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It all results in a multiplayer game that just feels unnecessary. It’s worth clarifying that DOOM’s multiplayer is by no means awful. It has its share of problems, but is far from unplayable. The mode’s biggest sin, however, is that there’s nothing that stands out about it. Though the FPS bubble has burst a bit in recent years, there are a variety of games that I would recommend over DOOM’s multiplayer in its current state. If you’re looking for a classic arena shooter, then you want something like the revitalized Unreal Tournament. If it’s a modern shooter you’re looking for, Call of Duty and Halo do it much better. Even an incomplete multiplayer game like Evolve still offers the kind of unique experience that DOOM does not.

In its current state, DOOM’s multiplayer just feels like an afterthought. Although I have not yet found a way to complain about getting free samples, it does seem odd that id and Bethesda would release this multiplayer mode as an event, when the actual gameplay feels so uneventful.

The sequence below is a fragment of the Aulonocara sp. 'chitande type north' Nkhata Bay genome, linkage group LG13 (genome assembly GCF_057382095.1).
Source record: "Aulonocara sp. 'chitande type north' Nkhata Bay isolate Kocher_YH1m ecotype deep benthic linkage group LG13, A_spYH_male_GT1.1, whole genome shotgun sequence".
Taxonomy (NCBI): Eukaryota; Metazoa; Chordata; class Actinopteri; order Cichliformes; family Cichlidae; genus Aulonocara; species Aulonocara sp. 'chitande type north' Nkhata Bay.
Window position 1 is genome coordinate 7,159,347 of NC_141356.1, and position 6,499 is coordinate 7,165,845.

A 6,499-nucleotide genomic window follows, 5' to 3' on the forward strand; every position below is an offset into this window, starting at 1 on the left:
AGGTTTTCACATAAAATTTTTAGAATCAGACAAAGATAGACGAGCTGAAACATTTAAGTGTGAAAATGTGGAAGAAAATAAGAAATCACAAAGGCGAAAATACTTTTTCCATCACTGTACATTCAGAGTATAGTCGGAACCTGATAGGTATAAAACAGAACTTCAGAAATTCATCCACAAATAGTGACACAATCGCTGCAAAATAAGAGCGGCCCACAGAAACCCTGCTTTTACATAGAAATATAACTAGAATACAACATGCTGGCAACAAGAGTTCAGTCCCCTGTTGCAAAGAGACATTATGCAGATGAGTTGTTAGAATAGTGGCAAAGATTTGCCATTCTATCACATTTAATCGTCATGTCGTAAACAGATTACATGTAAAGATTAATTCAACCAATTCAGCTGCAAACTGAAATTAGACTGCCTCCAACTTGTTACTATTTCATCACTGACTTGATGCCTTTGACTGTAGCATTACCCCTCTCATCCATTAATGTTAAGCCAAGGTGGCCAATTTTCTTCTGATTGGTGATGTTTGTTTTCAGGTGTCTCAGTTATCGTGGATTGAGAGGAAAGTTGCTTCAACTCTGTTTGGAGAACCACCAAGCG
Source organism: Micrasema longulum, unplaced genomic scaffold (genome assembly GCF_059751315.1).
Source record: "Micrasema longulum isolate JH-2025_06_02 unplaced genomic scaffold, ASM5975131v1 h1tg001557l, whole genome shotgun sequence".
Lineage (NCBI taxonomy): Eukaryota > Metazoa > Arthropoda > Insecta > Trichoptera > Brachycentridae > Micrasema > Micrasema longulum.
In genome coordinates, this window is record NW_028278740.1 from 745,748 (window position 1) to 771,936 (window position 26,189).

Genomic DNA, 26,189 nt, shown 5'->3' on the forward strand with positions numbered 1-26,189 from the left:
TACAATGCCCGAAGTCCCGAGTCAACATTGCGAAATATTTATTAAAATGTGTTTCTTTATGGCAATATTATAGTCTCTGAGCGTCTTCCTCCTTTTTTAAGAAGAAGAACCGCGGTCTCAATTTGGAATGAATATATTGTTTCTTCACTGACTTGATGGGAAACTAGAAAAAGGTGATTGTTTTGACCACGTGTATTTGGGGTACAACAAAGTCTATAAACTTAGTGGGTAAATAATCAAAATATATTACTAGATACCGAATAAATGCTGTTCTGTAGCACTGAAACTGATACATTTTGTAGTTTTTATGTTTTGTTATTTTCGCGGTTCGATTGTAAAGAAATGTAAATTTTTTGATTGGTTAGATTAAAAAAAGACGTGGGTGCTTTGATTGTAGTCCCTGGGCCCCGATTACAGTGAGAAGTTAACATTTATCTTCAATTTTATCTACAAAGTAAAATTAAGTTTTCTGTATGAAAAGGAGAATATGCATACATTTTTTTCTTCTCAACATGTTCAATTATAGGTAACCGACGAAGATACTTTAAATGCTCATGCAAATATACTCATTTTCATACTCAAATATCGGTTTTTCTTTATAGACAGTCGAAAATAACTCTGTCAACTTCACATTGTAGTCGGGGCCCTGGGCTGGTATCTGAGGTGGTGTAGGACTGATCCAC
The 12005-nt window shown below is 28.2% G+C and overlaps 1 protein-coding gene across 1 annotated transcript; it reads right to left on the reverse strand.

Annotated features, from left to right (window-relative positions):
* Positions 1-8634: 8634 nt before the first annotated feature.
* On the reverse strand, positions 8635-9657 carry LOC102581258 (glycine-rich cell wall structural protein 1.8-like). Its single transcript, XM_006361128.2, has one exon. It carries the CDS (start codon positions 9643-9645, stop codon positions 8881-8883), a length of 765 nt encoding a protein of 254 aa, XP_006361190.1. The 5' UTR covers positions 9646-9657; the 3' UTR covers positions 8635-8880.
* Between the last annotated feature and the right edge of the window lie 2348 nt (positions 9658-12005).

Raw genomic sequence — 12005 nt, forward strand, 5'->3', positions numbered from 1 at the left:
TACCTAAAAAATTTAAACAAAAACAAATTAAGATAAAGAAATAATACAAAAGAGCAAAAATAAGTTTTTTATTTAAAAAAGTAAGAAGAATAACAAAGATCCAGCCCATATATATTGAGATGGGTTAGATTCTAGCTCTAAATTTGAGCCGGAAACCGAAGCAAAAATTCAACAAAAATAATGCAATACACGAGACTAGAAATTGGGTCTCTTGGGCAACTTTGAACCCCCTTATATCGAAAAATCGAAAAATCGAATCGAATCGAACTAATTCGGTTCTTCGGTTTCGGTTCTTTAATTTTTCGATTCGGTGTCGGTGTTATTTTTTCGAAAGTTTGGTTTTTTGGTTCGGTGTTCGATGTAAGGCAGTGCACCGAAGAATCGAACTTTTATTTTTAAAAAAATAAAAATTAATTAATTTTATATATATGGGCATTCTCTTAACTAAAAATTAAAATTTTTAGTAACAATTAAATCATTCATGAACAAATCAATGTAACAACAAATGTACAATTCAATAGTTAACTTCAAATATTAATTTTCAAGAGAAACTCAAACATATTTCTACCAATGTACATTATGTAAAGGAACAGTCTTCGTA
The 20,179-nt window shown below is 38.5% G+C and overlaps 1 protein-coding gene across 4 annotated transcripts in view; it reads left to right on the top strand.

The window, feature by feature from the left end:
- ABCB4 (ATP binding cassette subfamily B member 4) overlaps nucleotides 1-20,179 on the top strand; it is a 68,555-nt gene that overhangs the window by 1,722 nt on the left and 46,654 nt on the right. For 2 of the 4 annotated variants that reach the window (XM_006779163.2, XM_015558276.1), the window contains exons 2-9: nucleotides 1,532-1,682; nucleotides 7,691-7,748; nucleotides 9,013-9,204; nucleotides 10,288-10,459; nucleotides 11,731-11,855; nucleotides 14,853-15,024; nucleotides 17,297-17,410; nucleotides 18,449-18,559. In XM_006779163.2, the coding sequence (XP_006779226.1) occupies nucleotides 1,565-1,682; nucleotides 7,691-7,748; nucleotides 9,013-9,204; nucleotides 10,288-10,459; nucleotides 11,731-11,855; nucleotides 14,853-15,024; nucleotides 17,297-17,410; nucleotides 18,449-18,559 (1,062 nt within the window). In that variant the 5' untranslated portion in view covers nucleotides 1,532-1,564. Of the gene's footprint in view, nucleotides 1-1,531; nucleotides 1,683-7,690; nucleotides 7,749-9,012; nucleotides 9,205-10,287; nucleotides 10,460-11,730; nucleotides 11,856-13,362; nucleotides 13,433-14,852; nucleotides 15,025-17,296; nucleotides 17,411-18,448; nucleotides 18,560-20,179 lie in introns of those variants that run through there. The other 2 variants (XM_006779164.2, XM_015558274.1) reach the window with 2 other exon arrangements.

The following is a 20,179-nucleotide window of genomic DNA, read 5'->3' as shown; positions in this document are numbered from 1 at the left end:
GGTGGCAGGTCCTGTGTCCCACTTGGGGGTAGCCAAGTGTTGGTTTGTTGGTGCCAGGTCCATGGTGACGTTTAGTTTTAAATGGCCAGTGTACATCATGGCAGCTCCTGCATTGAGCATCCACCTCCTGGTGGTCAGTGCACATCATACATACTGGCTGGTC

As I said in the beginning, DOOM‘s true legacy has always been as a brilliant single-player experience. As such, I still believe that this incarnation of DOOM’s reputation will ultimately rest with the quality of its single-player content, and that a fantastic campaign mode can turn this multiplayer mode into the serviceable afterthought it is most likely intended to be.

Still, there is something unsettling about the way the game promises a return to the good old arena multiplayer style of old and fails to make any real strides in providing that kind of experience. The implication that this DOOM game might be trying to reap the rewards of its name without properly bearing the responsibility that comes with it is so unsettling.

Matthew Byrd is a freelance contributor.